Enabling a Kill Witch will leave your IP address or location unexposed should your VPN fail to connect. In case you disconnect from VPN, your connection is switched off instantly; you will not be directed to the public network that makes your data vulnerable to cybercrimes. So, with a Kill Witch, you are either connected to a secure network or not connected at all.
Check for the following leaks:
DNA leaks: Domain Name System (DNS) is responsible for translating website names to IP addresses. If there is a DNA leak, your IP addresses will get exposed.
IPv6 leaks: IPv6 is an internet protocol, operating outside VPN, an attacker may use it to decode your identity.
WebRTC leaks: WebRTC is a protocol allowing connected devices to communicate with each other by transmitting IP addresses, and WebRTC leaks may disclose the user’s location.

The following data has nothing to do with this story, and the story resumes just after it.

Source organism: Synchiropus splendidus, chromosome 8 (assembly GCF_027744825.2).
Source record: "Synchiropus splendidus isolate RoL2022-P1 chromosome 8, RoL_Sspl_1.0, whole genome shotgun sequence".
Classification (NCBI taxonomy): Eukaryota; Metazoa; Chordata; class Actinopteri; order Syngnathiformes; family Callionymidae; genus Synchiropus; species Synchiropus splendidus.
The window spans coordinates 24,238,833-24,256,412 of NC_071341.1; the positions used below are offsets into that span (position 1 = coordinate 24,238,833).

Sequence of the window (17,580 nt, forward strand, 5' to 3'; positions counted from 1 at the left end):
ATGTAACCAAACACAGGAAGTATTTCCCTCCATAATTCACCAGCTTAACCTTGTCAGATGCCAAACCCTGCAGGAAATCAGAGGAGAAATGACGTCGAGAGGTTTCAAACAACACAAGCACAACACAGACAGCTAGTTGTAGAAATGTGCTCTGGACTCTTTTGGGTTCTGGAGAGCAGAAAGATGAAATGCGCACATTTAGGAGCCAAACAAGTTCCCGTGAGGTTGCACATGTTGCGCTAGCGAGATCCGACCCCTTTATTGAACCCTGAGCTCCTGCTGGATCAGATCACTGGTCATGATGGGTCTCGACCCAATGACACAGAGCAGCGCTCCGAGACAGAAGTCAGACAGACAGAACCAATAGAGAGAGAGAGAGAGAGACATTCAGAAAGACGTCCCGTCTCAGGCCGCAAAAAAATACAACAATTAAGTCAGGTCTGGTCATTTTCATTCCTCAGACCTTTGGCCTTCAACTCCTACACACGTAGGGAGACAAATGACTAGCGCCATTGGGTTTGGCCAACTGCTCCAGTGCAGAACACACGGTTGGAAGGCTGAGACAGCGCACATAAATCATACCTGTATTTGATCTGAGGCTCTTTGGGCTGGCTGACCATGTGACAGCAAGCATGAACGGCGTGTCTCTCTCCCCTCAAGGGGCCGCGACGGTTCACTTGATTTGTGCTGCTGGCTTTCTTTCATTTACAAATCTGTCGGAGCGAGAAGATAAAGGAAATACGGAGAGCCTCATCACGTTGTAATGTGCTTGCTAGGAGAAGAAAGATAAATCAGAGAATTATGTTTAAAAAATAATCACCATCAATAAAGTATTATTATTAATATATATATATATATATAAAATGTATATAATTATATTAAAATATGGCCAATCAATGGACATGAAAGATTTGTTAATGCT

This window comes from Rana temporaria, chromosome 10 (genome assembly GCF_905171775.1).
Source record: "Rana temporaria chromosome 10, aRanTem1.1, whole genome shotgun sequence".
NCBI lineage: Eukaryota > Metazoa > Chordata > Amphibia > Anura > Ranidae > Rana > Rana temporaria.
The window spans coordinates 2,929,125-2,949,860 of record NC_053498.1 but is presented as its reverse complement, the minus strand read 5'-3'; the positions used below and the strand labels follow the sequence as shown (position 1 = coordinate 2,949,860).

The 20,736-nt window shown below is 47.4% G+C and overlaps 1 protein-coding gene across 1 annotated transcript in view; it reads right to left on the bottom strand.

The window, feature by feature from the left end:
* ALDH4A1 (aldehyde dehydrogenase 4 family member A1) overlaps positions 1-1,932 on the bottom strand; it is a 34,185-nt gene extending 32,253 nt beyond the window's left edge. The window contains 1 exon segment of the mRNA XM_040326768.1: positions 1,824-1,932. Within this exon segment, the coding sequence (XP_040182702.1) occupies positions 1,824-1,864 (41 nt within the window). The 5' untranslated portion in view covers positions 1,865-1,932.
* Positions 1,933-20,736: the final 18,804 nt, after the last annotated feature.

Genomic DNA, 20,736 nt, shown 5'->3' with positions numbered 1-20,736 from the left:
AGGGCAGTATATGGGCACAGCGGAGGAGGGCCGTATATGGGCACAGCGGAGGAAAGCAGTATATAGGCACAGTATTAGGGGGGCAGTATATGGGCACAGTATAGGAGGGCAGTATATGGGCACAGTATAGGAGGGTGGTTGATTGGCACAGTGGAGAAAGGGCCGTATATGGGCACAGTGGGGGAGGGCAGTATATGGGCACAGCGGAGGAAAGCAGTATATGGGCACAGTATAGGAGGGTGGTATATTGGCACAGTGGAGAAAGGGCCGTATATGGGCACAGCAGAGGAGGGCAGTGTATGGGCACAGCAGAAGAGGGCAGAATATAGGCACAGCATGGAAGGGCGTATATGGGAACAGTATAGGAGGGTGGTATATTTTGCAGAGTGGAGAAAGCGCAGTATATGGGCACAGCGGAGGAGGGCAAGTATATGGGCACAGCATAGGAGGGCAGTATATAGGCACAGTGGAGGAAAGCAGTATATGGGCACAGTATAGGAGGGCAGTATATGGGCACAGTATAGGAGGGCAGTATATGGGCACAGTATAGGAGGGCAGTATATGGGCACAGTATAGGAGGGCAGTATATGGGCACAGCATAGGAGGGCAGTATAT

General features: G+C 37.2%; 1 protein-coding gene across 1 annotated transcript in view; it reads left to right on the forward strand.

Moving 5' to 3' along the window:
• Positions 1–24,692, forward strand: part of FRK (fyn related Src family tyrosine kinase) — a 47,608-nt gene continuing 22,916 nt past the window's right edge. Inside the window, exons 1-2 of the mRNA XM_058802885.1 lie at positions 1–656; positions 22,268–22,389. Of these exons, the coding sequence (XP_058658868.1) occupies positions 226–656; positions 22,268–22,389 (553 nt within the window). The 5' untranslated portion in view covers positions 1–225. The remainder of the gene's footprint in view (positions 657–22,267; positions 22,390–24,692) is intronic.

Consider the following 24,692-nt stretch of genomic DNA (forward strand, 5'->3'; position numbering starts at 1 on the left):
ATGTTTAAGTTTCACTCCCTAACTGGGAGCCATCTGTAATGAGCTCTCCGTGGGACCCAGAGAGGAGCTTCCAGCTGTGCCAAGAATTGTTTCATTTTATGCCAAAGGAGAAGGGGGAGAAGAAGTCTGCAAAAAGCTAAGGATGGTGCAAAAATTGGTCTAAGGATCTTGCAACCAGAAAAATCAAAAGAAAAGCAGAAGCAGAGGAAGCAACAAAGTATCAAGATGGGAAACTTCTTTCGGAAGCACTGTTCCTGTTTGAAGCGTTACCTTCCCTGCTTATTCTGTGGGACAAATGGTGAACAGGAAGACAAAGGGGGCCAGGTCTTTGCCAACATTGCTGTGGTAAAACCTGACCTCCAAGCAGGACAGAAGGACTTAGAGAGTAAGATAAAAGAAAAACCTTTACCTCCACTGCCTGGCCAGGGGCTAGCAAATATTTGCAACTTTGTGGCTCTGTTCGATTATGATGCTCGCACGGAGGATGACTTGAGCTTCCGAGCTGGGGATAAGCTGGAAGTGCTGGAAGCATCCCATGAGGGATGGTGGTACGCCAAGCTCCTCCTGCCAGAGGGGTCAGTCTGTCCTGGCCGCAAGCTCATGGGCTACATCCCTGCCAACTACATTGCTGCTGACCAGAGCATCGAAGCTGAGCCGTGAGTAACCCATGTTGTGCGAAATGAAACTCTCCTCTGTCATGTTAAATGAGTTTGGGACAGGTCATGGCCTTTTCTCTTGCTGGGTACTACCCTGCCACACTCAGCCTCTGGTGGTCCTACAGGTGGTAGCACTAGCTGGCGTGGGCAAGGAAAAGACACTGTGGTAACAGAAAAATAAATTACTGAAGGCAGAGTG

So, ensure that your VPN has enabled controls to detect these leaks, if not, you may want to enable them manually.
Multi-Factor Authentication is a layered authentication technique that verifies two or more independent sets of credentials before granting access to the system. Opting for MFA as an authentication standard for VPN adds an extra layer of security to the network, making it almost impossible for an attacker to cross multiple security barriers.
Cross Identity’ Context MFA forms a robust authentication mechanism with Password, Challenge-Response, Email / SMS OTP, Soft Tokens, and Biometric. It gives enterprise-level security to your VPN.
Every network – public or private, is vulnerable to cybercrimes at some level. However, this certainly does not mean you should stop working remotely. Have a quick check on the security of your VPN, take necessary measures in securing the same, and you are good to go!